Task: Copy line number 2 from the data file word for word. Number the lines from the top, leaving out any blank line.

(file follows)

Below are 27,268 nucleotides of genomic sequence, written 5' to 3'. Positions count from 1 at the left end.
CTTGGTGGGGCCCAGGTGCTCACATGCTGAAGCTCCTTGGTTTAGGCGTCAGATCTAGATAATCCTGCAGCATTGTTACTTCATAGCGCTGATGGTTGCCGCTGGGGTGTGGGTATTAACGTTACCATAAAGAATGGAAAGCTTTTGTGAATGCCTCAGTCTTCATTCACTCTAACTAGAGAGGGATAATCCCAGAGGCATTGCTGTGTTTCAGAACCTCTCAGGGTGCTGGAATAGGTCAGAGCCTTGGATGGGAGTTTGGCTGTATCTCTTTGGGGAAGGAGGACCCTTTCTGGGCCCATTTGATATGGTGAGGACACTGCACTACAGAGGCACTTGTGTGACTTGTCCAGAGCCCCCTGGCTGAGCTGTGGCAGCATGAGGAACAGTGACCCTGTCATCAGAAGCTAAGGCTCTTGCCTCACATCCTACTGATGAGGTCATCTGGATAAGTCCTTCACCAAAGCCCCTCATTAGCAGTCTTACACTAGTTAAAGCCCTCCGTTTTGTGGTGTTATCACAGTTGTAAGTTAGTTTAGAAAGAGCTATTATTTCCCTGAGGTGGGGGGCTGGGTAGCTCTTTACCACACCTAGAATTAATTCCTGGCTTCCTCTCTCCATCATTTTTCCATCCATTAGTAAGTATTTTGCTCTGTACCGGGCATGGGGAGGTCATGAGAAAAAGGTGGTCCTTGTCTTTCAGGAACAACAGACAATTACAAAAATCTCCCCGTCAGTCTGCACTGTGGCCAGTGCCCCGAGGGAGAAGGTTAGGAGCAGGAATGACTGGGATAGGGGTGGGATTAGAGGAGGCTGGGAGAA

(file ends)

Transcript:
CTTGGTGGGGCCCAGGTGCTCACATGCTGAAGCTCCTTGGTTTAGGCGTCAGATCTAGATAATCCTGCAGCATTGTTACTTCATAGCGCTGATGGTTGCCGCTGGGGTGTGGGTATTAACGTTACCATAAAGAATGGAAAGCTTTTGTGAATGCCTCAGTCTTCATTCACTCTAACTAGAGAGGGATAATCCCAGAGGCATTGCTGTGTTTCAGAACCTCTCAGGGTGCTGGAATAGGTCAGAGCCTTGGATGGGAGTTTGGCTGTATCTCTTTGGGGAAGGAGGACCCTTTCTGGGCCCATTTGATATGGTGAGGACACTGCACTACAGAGGCACTTGTGTGACTTGTCCAGAGCCCCCTGGCTGAGCTGTGGCAGCATGAGGAACAGTGACCCTGTCATCAGAAGCTAAGGCTCTTGCCTCACATCCTACTGATGAGGTCATCTGGATAAGTCCTTCACCAAAGCCCCTCATTAGCAGTCTTACACTAGTTAAAGCCCTCCGTTTTGTGGTGTTATCACAGTTGTAAGTTAGTTTAGAAAGAGCTATTATTTCCCTGAGGTGGGGGGCTGGGTAGCTCTTTACCACACCTAGAATTAATTCCTGGCTTCCTCTCTCCATCATTTTTCCATCCATTAGTAAGTATTTTGCTCTGTACCGGGCATGGGGAGGTCATGAGAAAAAGGTGGTCCTTGTCTTTCAGGAACAACAGACAATTACAAAAATCTCCCCGTCAGTCTGCACTGTGGCCAGTGCCCCGAGGGAGAAGGTTAGGAGCAGGAATGACTGGGATAGGGGTGGGATTAGAGGAGGCTGGGAGAA